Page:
Thursday, March 16, 2017

Human Acts by Han Kang

Human acts by Han Kang

                This is the story of Dong-ho and the student uprising in South Korea. It's a story of death and longing. It's a story of a heartbreaking reality and the scars that lived forever. It's a story of spirits that can't move on and the living that cling to their presence. It's a story of memories and how they have the power to cripple and burden. It's a story of time and how some wounds never heal, psychological or physical. These stories don’t have a single narrative. Their narratives change with the passage of time within a community. This story of Dong-ho, is the story of the many who were affected the day the shots rang out and the uprising ended.
          I'm not sure if it was the changes in narrative, the use of the second person throughout, the vivid imagery, the despairing tone, the prose or the characters but I couldn't put this novel down. I wasn't expecting to be so captivated by this political fiction account of the 1980 student uprising in South Korea but without a doubt I was. The changes in the narrative and the characters used to deliver that narrative gave such an all encompassing view of the history of that uprising and the affect it had on the lives of everyone involved. Dong-ho was present in all these narratives and he was a somber but necessary presence. Some of it had to do with youth but most of it had to do with his conviction and untimely death. But every one of the narratives had such a unique vantage point especially with how Han Kang utilized the passage of time. This story just flowed through the years beautifully and showed how the events continued to affect people for decades. The images she created of South Korea before, during and after the events was so engrossing and well done. The details provided and the lingering somber tone made reading this book a visceral experience.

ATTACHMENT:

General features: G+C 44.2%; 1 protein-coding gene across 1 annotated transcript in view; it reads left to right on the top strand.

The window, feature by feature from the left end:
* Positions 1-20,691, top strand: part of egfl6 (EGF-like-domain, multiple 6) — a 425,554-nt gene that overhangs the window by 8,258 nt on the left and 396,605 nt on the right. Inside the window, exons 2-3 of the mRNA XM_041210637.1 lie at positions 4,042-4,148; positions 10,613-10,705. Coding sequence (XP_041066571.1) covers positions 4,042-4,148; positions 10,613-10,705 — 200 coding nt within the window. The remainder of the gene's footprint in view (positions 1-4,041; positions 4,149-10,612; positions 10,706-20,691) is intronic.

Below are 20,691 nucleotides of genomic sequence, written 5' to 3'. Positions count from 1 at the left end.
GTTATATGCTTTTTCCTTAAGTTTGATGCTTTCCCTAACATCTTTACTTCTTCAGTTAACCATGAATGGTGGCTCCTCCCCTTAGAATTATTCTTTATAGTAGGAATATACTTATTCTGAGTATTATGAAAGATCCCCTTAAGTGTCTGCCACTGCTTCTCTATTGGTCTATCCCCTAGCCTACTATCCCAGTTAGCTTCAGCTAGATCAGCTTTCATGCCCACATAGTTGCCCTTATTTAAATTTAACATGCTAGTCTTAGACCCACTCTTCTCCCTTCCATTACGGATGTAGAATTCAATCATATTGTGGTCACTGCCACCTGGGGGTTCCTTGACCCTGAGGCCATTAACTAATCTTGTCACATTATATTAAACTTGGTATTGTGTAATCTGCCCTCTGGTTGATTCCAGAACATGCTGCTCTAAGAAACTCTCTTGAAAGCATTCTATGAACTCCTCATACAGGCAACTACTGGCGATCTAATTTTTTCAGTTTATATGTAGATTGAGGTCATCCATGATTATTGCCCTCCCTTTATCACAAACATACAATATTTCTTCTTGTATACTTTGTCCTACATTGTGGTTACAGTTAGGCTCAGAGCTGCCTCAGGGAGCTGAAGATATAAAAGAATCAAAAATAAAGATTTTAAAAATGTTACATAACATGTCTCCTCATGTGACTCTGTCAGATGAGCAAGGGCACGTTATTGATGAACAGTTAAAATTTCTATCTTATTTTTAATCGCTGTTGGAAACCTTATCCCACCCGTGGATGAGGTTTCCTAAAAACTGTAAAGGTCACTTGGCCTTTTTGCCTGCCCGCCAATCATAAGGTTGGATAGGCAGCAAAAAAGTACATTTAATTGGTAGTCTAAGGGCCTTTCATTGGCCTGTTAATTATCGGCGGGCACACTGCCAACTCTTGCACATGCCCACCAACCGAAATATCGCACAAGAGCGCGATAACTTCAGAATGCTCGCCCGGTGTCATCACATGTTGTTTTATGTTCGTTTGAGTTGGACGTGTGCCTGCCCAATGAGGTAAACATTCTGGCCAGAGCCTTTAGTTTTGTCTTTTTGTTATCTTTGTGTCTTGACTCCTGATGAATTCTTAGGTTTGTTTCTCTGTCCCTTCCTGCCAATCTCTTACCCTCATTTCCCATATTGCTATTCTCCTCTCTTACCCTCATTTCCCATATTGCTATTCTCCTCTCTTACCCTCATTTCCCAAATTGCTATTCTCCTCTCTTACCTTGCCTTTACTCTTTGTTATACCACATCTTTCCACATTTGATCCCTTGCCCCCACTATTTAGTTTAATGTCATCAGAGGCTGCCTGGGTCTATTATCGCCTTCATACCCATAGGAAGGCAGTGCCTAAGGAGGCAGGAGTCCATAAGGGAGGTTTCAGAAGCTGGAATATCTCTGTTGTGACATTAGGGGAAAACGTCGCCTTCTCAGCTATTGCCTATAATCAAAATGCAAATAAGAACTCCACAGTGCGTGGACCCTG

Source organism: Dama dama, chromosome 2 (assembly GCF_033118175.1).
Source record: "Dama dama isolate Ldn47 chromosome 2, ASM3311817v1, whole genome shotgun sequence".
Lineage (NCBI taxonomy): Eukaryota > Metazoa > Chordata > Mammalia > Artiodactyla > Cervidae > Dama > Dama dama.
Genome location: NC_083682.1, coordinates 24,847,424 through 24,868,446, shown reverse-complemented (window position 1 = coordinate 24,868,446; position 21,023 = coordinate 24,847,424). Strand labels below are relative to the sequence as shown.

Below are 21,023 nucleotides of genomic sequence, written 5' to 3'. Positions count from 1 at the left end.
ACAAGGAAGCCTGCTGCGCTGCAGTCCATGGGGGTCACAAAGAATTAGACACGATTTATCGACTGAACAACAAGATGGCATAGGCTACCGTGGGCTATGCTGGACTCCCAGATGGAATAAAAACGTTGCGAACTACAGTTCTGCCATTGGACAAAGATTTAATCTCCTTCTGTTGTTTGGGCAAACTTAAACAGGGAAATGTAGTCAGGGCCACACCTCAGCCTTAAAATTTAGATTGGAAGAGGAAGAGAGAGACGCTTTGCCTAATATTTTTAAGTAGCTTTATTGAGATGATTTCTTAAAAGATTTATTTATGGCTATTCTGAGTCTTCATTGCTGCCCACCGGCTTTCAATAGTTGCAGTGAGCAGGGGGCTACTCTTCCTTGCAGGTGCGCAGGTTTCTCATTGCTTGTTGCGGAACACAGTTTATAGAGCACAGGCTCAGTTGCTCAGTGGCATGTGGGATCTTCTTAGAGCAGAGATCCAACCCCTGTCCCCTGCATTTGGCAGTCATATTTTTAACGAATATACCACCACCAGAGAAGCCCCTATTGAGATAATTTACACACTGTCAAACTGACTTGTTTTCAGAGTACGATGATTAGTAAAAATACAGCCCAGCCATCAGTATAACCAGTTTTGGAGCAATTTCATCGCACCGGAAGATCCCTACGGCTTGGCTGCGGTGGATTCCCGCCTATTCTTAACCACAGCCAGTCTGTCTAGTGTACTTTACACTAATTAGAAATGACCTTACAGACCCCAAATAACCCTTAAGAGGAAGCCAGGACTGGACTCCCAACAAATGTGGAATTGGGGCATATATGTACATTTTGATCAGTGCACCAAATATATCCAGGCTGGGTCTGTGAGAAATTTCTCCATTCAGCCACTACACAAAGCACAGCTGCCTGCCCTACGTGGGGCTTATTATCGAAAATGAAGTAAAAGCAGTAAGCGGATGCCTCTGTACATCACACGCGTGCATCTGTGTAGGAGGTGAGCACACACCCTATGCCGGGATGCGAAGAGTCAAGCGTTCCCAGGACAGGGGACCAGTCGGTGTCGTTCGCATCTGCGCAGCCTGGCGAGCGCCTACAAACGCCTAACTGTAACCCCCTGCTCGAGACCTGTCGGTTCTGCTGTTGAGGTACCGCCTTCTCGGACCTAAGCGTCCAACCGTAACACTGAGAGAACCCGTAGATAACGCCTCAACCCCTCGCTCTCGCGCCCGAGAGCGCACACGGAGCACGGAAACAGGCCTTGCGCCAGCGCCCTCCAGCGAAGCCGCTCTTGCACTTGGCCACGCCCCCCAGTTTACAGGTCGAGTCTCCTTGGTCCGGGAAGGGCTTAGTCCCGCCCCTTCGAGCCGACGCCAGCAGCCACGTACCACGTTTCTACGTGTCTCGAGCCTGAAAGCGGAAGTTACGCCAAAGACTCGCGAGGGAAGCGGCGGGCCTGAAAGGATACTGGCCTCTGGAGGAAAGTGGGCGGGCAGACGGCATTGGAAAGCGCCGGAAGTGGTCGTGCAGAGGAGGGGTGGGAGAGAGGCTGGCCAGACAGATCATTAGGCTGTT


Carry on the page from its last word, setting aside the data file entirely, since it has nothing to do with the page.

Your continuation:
I really enjoyed this novel. There were so many moments throughout this book that took my breath away. Han Kang's prose and delivery was perfectly timed to draw as much emotion as possible out of every moment. Stories like these about tragic events keep them alive. They need to be told and Han Kang was the person meant to tell this story. I give this 4.5 our of 5 stars.

Thank you Blogging for Books for this book in exchange for an honest review. 

Thursday, March 9, 2017

Annihilation by Jeff Vandermeer

Annihilation by Jeff Vandermeer

                They were the twelfth expedition to make their way to Area X: the psychologist, the surveyor, the anthropologist and the biologist. There was a linguist but she had second thoughts before going through the barrier. When the four crossed through, with the help of some hypnosis by the psychologist, they all had their packs on their backs. It took them four days to reach the camp. Some remains from the previous expedition were left behind. Everything was as it seemed except for the tunnel, or the tower as our narrator the biologist called it. The tower had never been mentioned and it wasn’t on any of their maps and yet there it was descending into the depths, visible only slightly above the ground. In their canvassing of the area they knew they would eventually have to enter the tower but no one would understand the implications of the writing on the wall.
                Well, this is the kind of science fiction that I really love to read. The type that obviously has some supernatural existence but is shrouded in mystery and the moaning you hear in the night isn’t human, or is it. Told in first person by the Biologist the very palpable fear of the four women taking place in this expedition is constantly referenced. This book is a venture into the depths of the unknown and the world building of the mysterious Area X is extremely well done. Vandermeer’s attention to detail and his atmosphere of fear and of something gone terribly awry, almost becomes its own entitity in this novel.

                I don’t want to go into to many details because that would give too much away. This the kind of science fiction novel that is better savored. I didn’t want to put this down. I found the biologist’s observations to be extremely disturbing and I couldn’t turn away. This book is the first in the trilogy and it sets itself up perfectly for the sequel. I am very interested and intrigued by this story. I give this 4 out of 5 stars.